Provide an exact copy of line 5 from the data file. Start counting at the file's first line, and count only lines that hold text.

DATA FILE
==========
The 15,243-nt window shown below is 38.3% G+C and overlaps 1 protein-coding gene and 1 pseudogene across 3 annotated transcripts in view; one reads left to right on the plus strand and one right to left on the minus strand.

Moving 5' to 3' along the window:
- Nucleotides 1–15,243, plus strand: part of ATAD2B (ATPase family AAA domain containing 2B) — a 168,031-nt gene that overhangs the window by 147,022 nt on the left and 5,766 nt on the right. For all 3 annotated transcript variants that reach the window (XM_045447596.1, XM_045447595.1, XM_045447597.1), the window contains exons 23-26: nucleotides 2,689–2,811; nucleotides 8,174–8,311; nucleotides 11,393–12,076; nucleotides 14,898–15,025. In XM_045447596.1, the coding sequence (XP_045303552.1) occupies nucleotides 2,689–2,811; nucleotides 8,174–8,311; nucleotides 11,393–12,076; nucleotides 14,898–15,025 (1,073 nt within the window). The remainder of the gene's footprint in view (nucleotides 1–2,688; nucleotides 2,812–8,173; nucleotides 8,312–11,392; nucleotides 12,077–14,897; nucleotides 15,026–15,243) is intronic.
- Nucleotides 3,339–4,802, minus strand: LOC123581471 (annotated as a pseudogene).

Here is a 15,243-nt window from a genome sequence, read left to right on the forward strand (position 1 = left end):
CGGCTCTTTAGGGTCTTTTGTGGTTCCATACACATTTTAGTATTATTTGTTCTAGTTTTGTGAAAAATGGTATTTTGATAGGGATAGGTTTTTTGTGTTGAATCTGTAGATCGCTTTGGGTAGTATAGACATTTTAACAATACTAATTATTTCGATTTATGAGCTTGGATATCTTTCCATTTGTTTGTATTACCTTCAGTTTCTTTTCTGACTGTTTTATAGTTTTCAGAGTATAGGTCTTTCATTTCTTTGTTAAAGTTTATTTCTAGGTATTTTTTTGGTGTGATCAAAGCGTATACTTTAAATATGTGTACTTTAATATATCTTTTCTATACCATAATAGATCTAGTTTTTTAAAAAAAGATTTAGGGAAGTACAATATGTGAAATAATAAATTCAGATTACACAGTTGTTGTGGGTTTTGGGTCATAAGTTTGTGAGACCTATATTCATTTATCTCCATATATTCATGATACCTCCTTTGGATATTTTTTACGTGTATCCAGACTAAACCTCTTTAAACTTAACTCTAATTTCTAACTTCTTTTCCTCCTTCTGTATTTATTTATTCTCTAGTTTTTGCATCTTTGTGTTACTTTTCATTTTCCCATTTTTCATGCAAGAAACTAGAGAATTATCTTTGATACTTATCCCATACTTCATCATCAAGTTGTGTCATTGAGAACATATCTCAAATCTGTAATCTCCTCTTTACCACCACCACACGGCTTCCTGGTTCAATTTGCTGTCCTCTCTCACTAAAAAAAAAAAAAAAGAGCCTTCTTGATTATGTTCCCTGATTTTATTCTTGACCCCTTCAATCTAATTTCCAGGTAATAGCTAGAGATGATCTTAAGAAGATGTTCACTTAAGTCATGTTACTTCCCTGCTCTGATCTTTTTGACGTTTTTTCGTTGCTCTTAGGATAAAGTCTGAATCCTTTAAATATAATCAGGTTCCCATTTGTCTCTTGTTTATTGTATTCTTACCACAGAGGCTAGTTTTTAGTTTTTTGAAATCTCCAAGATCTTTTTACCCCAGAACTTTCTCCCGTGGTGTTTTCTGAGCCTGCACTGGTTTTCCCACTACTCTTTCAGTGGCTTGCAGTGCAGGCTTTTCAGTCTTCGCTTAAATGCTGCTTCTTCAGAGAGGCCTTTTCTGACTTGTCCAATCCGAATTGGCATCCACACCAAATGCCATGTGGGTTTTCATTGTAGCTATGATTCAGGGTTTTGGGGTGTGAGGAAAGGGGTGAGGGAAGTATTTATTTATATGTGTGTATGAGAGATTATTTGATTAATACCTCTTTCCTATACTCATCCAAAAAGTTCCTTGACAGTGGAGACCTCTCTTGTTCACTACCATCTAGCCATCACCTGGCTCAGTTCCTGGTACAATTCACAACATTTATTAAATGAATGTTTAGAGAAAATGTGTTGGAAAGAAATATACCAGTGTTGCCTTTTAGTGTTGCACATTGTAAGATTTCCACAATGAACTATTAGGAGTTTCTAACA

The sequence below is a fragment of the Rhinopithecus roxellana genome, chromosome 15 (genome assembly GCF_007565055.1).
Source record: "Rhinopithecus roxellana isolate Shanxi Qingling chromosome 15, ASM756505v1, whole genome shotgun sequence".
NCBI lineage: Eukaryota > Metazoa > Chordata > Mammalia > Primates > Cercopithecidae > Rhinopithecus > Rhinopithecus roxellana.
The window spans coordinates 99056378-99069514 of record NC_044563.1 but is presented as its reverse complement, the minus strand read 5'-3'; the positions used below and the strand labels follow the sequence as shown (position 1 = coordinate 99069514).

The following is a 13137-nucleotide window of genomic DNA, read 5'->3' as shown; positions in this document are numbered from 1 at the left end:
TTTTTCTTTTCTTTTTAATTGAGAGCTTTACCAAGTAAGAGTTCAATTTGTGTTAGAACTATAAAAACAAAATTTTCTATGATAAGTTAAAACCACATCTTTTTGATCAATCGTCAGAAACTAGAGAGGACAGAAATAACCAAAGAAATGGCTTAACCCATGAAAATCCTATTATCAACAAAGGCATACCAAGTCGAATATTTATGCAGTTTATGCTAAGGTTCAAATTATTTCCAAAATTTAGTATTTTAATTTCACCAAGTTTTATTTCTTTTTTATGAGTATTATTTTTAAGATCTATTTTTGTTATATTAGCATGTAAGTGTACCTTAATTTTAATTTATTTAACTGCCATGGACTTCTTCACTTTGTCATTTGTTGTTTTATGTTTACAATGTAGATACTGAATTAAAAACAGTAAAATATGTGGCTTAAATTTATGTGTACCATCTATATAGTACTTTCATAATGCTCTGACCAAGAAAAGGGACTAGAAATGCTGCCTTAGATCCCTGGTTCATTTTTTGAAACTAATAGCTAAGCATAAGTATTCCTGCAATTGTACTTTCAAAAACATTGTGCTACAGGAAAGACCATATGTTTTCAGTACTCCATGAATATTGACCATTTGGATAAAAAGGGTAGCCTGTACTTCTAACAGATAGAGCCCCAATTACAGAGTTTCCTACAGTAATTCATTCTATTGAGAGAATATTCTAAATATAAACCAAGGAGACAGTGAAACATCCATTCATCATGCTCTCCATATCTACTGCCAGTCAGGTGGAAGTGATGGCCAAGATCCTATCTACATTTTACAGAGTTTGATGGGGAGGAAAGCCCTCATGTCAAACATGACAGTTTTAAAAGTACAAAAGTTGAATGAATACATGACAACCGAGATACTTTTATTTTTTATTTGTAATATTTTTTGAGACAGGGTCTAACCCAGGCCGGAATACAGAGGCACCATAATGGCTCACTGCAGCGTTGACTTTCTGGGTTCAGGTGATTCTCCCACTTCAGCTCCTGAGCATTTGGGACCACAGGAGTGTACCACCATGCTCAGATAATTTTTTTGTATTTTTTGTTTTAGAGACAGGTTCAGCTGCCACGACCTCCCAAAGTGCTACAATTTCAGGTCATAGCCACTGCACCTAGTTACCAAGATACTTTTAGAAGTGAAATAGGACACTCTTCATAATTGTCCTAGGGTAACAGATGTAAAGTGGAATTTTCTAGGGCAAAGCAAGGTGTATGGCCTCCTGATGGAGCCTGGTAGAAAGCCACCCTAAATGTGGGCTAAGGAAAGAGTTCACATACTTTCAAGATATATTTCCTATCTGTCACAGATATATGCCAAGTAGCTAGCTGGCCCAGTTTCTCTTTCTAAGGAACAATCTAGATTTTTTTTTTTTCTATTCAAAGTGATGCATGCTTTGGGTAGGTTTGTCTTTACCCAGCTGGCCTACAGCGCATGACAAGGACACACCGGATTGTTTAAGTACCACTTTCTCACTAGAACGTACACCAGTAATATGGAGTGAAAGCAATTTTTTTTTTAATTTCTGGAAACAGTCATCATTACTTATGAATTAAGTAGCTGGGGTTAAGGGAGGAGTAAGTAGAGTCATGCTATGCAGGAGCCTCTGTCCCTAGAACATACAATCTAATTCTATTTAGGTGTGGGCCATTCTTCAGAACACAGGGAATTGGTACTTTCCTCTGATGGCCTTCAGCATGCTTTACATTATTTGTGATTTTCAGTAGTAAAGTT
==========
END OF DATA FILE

Here is a 15,243-nt window from a genome sequence, read left to right on the forward strand (position 1 = left end):